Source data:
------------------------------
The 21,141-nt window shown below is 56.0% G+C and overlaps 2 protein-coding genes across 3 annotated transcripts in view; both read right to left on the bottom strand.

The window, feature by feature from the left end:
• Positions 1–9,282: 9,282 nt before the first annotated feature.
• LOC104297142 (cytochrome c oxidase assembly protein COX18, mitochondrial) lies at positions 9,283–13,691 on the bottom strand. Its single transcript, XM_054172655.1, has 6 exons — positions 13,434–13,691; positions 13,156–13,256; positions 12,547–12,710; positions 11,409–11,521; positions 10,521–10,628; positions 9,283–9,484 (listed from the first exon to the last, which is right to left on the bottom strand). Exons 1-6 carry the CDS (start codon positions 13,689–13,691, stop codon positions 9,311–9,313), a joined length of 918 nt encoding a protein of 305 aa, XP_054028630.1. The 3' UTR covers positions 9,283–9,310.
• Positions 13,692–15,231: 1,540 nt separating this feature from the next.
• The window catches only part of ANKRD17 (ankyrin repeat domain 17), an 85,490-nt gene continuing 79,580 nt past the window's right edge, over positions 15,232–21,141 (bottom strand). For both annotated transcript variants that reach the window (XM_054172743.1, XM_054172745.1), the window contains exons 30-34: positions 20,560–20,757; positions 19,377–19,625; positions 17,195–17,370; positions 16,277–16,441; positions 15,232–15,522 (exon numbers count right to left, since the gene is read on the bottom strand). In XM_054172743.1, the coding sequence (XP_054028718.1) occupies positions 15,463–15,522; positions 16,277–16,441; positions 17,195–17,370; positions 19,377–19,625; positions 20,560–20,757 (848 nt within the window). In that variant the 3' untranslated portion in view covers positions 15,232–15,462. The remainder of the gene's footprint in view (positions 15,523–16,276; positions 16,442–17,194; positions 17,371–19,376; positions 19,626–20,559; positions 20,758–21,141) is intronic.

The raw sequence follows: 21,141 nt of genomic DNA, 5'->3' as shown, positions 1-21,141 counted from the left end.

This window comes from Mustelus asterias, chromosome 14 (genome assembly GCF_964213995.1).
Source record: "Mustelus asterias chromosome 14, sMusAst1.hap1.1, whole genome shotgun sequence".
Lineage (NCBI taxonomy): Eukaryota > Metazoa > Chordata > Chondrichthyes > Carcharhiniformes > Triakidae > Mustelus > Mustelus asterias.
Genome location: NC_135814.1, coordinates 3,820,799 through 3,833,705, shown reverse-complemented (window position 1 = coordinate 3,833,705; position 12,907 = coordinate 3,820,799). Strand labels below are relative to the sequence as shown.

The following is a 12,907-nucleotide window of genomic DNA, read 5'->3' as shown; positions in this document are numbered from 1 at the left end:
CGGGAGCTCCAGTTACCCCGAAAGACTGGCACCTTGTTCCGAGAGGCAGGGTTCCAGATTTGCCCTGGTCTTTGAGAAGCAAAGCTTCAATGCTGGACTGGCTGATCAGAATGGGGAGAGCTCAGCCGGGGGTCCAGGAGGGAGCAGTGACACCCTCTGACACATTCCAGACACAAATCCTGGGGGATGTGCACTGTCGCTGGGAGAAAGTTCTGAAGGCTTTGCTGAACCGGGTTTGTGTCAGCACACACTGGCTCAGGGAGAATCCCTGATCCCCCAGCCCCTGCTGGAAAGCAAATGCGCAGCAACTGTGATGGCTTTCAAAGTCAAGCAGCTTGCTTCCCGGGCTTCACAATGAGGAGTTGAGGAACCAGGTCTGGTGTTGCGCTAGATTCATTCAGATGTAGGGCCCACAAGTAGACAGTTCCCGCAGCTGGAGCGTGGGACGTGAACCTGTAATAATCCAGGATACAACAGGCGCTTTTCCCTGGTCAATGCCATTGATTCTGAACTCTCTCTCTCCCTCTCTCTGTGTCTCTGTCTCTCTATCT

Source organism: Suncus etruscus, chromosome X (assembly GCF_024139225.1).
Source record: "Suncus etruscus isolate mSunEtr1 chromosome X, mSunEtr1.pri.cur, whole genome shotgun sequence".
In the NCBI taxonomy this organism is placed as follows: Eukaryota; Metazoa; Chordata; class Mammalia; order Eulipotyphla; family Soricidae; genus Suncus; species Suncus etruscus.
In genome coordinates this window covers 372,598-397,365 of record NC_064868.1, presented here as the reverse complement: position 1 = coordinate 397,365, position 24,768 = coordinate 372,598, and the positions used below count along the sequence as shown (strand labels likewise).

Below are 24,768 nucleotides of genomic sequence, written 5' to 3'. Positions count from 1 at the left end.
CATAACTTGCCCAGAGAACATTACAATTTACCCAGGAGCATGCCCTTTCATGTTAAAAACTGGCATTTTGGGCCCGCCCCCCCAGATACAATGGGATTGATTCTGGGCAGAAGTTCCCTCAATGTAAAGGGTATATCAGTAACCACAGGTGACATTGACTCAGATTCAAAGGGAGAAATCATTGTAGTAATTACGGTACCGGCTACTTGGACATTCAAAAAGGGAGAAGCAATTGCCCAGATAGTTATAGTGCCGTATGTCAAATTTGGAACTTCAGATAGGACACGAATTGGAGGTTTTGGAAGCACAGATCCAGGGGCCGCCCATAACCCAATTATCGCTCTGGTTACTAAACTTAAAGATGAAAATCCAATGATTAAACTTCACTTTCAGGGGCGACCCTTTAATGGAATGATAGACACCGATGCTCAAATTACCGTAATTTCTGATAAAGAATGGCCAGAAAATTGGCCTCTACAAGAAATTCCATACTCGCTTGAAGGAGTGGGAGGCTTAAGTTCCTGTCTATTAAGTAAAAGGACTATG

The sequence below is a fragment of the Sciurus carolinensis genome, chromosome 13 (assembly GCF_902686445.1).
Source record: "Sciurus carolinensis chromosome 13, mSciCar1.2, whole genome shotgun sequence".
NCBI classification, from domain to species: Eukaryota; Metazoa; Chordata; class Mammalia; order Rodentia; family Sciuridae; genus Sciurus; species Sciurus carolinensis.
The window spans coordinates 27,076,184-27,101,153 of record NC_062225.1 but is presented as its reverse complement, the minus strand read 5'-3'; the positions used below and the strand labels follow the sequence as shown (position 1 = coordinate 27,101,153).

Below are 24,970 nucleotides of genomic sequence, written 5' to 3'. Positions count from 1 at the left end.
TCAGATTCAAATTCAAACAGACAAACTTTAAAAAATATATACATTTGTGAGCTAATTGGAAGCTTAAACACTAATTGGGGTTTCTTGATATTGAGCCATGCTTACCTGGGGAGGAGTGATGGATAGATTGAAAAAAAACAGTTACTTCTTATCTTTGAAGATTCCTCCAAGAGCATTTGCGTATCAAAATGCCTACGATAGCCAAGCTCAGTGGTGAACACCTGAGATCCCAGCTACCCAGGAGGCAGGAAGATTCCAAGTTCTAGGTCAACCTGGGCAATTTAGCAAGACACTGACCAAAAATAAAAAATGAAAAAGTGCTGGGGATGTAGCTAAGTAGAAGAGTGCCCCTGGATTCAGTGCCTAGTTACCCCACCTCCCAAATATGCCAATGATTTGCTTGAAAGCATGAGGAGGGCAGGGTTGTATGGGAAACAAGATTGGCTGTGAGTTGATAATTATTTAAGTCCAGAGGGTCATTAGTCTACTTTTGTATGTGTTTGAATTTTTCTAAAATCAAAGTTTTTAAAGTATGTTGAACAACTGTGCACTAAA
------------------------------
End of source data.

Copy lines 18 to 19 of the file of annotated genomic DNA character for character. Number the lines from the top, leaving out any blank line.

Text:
Below are 24,768 nucleotides of genomic sequence, written 5' to 3'. Positions count from 1 at the left end.
CATAACTTGCCCAGAGAACATTACAATTTACCCAGGAGCATGCCCTTTCATGTTAAAAACTGGCATTTTGGGCCCGCCCCCCCAGATACAATGGGATTGATTCTGGGCAGAAGTTCCCTCAATGTAAAGGGTATATCAGTAACCACAGGTGACATTGACTCAGATTCAAAGGGAGAAATCATTGTAGTAATTACGGTACCGGCTACTTGGACATTCAAAAAGGGAGAAGCAATTGCCCAGATAGTTATAGTGCCGTATGTCAAATTTGGAACTTCAGATAGGACACGAATTGGAGGTTTTGGAAGCACAGATCCAGGGGCCGCCCATAACCCAATTATCGCTCTGGTTACTAAACTTAAAGATGAAAATCCAATGATTAAACTTCACTTTCAGGGGCGACCCTTTAATGGAATGATAGACACCGATGCTCAAATTACCGTAATTTCTGATAAAGAATGGCCAGAAAATTGGCCTCTACAAGAAATTCCATACTCGCTTGAAGGAGTGGGAGGCTTAAGTTCCTGTCTATTAAGTAAAAGGACTATG